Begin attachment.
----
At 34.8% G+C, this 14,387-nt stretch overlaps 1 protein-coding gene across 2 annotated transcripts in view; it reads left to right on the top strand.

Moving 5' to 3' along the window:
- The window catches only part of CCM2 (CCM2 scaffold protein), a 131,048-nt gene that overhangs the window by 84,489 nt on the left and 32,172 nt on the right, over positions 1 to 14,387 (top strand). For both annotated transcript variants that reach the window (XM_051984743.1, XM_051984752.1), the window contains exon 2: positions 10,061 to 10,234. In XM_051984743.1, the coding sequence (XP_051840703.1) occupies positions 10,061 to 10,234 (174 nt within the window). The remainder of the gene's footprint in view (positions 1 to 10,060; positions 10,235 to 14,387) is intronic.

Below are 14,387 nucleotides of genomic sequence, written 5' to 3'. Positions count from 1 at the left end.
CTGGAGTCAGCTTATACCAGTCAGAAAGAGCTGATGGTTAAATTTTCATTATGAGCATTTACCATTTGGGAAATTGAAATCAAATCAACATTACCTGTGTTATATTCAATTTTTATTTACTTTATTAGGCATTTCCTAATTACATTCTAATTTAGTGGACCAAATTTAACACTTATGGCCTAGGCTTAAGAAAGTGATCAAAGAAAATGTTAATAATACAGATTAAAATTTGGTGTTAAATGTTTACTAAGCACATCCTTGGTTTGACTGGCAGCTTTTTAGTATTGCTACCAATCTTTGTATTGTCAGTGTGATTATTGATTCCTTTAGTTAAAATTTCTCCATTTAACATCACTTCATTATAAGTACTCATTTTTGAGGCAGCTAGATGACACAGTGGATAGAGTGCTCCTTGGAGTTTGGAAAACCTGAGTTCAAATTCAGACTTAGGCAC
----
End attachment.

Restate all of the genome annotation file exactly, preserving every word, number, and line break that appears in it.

At 34.8% G+C, this 14,387-nt stretch overlaps 1 protein-coding gene across 2 annotated transcripts in view; it reads left to right on the top strand.

Moving 5' to 3' along the window:
- The window catches only part of CCM2 (CCM2 scaffold protein), a 131,048-nt gene that overhangs the window by 84,489 nt on the left and 32,172 nt on the right, over positions 1 to 14,387 (top strand). For both annotated transcript variants that reach the window (XM_051984743.1, XM_051984752.1), the window contains exon 2: positions 10,061 to 10,234. In XM_051984743.1, the coding sequence (XP_051840703.1) occupies positions 10,061 to 10,234 (174 nt within the window). The remainder of the gene's footprint in view (positions 1 to 10,060; positions 10,235 to 14,387) is intronic.

Below are 14,387 nucleotides of genomic sequence, written 5' to 3'. Positions count from 1 at the left end.
CTGGAGTCAGCTTATACCAGTCAGAAAGAGCTGATGGTTAAATTTTCATTATGAGCATTTACCATTTGGGAAATTGAAATCAAATCAACATTACCTGTGTTATATTCAATTTTTATTTACTTTATTAGGCATTTCCTAATTACATTCTAATTTAGTGGACCAAATTTAACACTTATGGCCTAGGCTTAAGAAAGTGATCAAAGAAAATGTTAATAATACAGATTAAAATTTGGTGTTAAATGTTTACTAAGCACATCCTTGGTTTGACTGGCAGCTTTTTAGTATTGCTACCAATCTTTGTATTGTCAGTGTGATTATTGATTCCTTTAGTTAAAATTTCTCCATTTAACATCACTTCATTATAAGTACTCATTTTTGAGGCAGCTAGATGACACAGTGGATAGAGTGCTCCTTGGAGTTTGGAAAACCTGAGTTCAAATTCAGACTTAGGCAC